Helen of Four Gates
"A Story of jealousy and love and the mischief caused by the jealous ones. A cruel man having lost out on the love of Helen, the Mother, takes her young baby from her dying arms and promises to bring it up as his own. He brings the child up inflicting misery at every turn. The girl falls in love, but because of his twisted thinking he persuades her lover to leave and he marries her off to a cruel tramp. The passing of time brings her true love back but in very ill health, he calls for her and she risks the anger of her husband to go to him. It all culminates with the death of the husband leaving the lovers free to find their happiness at last". - source BFI
There are only two copies of this film in existence in the world. There is a 16mm film in the George Eastman Museum in New York and there is the original 35mm version at the Cinematheque Quebecoise in Montreal.
The December 1921 issue of the Hepworth Magazine has an article by Ethel Holdsworth about the film - please contact us if you have a copy.
The film was made in 1920, set in the Yorkshire Dales and is 5800 feet long. Among other places, it was shown at the "Hepworth Comes Home", accompanied live by a string quartet. And it was truly thrilling, with a plot that had more wicked twists and turns than most films of today. This web author was on the edge of his seat throughout.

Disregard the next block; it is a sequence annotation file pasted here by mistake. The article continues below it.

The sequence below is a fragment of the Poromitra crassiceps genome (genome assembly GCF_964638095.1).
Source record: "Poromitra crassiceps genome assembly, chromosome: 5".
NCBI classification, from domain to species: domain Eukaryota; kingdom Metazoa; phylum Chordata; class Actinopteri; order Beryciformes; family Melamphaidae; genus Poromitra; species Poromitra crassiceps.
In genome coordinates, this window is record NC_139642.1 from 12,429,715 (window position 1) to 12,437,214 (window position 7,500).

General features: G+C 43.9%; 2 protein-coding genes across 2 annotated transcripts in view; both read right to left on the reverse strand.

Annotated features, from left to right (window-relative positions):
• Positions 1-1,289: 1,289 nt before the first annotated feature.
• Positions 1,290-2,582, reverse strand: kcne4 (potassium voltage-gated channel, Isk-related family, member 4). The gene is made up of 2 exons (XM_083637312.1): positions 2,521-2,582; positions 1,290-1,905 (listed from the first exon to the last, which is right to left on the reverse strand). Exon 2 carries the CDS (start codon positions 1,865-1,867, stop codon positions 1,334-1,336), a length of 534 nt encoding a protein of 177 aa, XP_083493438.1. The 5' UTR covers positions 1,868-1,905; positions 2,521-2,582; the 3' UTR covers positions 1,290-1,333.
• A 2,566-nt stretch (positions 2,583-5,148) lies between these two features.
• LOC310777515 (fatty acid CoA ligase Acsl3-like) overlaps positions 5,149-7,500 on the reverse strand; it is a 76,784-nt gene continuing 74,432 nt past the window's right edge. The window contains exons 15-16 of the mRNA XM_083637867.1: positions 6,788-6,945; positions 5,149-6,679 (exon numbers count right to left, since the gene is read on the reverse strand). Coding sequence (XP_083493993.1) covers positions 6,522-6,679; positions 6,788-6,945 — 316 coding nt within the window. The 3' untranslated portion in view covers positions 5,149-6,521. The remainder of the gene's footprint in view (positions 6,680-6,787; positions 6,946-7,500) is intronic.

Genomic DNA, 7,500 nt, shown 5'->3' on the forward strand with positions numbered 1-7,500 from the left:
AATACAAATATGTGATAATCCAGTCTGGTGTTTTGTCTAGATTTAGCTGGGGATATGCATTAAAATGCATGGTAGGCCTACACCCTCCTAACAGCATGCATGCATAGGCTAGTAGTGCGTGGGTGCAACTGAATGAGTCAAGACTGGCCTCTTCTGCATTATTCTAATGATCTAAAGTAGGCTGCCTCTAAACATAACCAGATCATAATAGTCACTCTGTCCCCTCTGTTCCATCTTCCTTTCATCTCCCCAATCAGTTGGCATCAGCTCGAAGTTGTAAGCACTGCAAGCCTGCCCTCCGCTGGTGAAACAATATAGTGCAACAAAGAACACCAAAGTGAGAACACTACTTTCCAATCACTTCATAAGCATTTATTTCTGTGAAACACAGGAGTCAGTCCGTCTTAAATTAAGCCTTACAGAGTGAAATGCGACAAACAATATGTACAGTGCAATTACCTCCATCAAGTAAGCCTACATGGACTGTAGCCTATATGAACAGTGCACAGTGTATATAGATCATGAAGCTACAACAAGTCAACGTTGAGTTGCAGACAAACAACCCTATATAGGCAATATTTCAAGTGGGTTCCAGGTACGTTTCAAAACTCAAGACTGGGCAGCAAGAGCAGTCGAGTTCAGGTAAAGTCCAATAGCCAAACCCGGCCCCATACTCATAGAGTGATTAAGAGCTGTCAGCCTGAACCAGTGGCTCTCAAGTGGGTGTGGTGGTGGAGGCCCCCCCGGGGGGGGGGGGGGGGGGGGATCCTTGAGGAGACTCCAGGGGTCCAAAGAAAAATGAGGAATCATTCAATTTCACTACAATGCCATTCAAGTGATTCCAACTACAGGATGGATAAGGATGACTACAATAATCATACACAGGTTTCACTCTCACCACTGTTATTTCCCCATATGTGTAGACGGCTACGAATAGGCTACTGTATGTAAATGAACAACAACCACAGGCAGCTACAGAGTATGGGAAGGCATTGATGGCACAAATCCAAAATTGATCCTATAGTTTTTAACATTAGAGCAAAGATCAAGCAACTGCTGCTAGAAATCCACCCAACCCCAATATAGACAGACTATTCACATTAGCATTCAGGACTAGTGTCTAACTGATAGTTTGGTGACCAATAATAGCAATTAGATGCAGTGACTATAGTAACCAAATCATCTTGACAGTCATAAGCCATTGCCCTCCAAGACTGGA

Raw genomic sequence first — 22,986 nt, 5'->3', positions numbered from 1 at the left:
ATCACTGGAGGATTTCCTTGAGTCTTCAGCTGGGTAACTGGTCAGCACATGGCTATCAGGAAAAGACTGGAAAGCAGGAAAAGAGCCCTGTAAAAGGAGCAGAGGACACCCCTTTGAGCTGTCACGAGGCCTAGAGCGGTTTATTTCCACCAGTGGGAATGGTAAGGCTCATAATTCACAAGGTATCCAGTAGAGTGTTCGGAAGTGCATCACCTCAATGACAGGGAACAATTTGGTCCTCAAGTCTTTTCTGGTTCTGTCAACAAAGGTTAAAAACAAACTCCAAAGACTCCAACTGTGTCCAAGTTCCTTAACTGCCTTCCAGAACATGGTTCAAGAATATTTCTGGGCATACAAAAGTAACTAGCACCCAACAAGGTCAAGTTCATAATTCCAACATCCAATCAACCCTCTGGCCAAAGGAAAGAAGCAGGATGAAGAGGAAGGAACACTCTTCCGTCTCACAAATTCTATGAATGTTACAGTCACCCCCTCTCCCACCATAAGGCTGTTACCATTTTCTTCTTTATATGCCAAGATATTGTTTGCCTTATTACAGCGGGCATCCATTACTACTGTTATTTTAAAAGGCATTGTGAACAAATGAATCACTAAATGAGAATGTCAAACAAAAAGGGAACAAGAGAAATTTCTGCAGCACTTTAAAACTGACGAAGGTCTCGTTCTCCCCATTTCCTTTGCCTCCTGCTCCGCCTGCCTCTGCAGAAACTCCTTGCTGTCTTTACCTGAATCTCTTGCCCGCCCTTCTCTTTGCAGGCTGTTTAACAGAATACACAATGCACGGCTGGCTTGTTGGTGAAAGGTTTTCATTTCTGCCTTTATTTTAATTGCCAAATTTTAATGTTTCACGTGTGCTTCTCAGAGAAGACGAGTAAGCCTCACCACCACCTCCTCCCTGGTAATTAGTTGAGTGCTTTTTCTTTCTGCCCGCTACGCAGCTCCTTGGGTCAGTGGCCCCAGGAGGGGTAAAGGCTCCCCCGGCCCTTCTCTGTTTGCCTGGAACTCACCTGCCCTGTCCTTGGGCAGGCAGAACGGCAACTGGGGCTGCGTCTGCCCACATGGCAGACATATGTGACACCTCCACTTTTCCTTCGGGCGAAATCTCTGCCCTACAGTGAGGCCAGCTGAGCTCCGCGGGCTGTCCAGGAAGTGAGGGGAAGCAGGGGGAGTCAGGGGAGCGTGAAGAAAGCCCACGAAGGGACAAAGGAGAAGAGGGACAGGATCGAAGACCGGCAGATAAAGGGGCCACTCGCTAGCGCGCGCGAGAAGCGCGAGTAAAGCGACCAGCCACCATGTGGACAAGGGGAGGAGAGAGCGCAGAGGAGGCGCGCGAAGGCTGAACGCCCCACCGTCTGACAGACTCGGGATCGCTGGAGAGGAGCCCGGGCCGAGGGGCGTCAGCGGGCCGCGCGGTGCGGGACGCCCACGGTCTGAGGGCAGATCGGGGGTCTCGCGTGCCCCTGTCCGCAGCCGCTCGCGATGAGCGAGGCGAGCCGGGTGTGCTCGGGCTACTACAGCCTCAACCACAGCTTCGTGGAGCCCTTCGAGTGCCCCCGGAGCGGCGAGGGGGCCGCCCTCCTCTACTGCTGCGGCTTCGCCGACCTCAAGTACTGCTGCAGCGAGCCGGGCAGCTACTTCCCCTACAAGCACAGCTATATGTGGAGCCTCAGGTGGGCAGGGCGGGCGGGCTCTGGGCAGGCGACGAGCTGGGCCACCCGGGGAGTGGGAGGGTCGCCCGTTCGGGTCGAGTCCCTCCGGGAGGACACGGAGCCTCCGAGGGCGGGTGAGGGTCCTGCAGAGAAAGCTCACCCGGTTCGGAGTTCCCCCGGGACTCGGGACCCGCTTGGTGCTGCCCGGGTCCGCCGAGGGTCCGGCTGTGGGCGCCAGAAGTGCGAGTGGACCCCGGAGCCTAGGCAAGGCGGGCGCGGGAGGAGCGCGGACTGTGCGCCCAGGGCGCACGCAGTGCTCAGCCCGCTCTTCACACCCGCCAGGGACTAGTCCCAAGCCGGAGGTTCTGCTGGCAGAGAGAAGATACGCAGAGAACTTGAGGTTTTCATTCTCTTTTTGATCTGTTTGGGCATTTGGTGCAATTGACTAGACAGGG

(Nick Wilding) It was originally my intention to show Helen of Four Gates at the Hebden Bridge Picture House, but I have adapted the evening to looking at our entire 88 years of film-making in the area, which is about a hundred times more complicated!
The film is based on the original novel Helen of Four Gates by Ethel Carnie Houldsworth (a), who was living in Slack Top, just near me, when she wrote it and the remarkable written down reminiscences of Dilys Dean that I have here about the filming. These do not exist anywhere else at this time.
Ethel Carnie Houldsworth (b) (aka Holdsworth) (pictured left in about 1907), is a fascinating character, of some considerable importance, as the first working class woman to have an extensive publishing career in Britain.
Ethel Holdsworth was Hepworth's first screen writer, one of the first people employed in this role in the world.
Information on this page submitted by Nick Wilding and others.